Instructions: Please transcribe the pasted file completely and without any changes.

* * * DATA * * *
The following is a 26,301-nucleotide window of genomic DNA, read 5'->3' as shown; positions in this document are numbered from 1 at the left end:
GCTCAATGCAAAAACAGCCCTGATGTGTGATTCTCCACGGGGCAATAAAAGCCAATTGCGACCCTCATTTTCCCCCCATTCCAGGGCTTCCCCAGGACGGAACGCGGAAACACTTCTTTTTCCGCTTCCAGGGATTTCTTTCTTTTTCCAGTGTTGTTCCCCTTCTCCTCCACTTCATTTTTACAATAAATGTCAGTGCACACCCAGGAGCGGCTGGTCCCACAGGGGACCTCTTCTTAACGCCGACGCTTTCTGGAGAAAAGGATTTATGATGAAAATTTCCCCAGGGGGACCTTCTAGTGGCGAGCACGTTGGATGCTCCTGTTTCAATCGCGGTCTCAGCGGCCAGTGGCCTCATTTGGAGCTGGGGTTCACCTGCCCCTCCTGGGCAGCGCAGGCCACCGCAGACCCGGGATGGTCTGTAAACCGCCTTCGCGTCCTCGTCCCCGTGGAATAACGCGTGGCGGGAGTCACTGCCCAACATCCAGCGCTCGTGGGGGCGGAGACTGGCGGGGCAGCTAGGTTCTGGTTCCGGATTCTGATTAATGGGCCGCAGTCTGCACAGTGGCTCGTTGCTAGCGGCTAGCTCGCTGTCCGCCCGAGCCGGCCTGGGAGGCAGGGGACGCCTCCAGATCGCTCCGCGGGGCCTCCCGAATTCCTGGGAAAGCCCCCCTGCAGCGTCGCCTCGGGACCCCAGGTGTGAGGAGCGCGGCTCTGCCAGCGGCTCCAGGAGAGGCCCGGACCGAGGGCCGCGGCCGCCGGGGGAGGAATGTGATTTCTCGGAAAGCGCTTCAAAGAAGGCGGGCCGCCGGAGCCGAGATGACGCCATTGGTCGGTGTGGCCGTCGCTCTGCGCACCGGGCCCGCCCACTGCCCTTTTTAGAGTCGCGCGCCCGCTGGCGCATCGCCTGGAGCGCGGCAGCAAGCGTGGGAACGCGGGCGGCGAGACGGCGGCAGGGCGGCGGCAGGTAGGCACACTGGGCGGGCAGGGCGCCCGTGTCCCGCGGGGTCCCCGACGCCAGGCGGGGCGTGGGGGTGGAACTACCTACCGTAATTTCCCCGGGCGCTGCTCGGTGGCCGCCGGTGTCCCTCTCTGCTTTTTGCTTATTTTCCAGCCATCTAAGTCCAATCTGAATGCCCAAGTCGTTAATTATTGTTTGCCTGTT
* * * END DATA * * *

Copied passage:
The following is a 26,301-nucleotide window of genomic DNA, read 5'->3' as shown; positions in this document are numbered from 1 at the left end:
GCTCAATGCAAAAACAGCCCTGATGTGTGATTCTCCACGGGGCAATAAAAGCCAATTGCGACCCTCATTTTCCCCCCATTCCAGGGCTTCCCCAGGACGGAACGCGGAAACACTTCTTTTTCCGCTTCCAGGGATTTCTTTCTTTTTCCAGTGTTGTTCCCCTTCTCCTCCACTTCATTTTTACAATAAATGTCAGTGCACACCCAGGAGCGGCTGGTCCCACAGGGGACCTCTTCTTAACGCCGACGCTTTCTGGAGAAAAGGATTTATGATGAAAATTTCCCCAGGGGGACCTTCTAGTGGCGAGCACGTTGGATGCTCCTGTTTCAATCGCGGTCTCAGCGGCCAGTGGCCTCATTTGGAGCTGGGGTTCACCTGCCCCTCCTGGGCAGCGCAGGCCACCGCAGACCCGGGATGGTCTGTAAACCGCCTTCGCGTCCTCGTCCCCGTGGAATAACGCGTGGCGGGAGTCACTGCCCAACATCCAGCGCTCGTGGGGGCGGAGACTGGCGGGGCAGCTAGGTTCTGGTTCCGGATTCTGATTAATGGGCCGCAGTCTGCACAGTGGCTCGTTGCTAGCGGCTAGCTCGCTGTCCGCCCGAGCCGGCCTGGGAGGCAGGGGACGCCTCCAGATCGCTCCGCGGGGCCTCCCGAATTCCTGGGAAAGCCCCCCTGCAGCGTCGCCTCGGGACCCCAGGTGTGAGGAGCGCGGCTCTGCCAGCGGCTCCAGGAGAGGCCCGGACCGAGGGCCGCGGCCGCCGGGGGAGGAATGTGATTTCTCGGAAAGCGCTTCAAAGAAGGCGGGCCGCCGGAGCCGAGATGACGCCATTGGTCGGTGTGGCCGTCGCTCTGCGCACCGGGCCCGCCCACTGCCCTTTTTAGAGTCGCGCGCCCGCTGGCGCATCGCCTGGAGCGCGGCAGCAAGCGTGGGAACGCGGGCGGCGAGACGGCGGCAGGGCGGCGGCAGGTAGGCACACTGGGCGGGCAGGGCGCCCGTGTCCCGCGGGGTCCCCGACGCCAGGCGGGGCGTGGGGGTGGAACTACCTACCGTAATTTCCCCGGGCGCTGCTCGGTGGCCGCCGGTGTCCCTCTCTGCTTTTTGCTTATTTTCCAGCCATCTAAGTCCAATCTGAATGCCCAAGTCGTTAATTATTGTTTGCCTGTT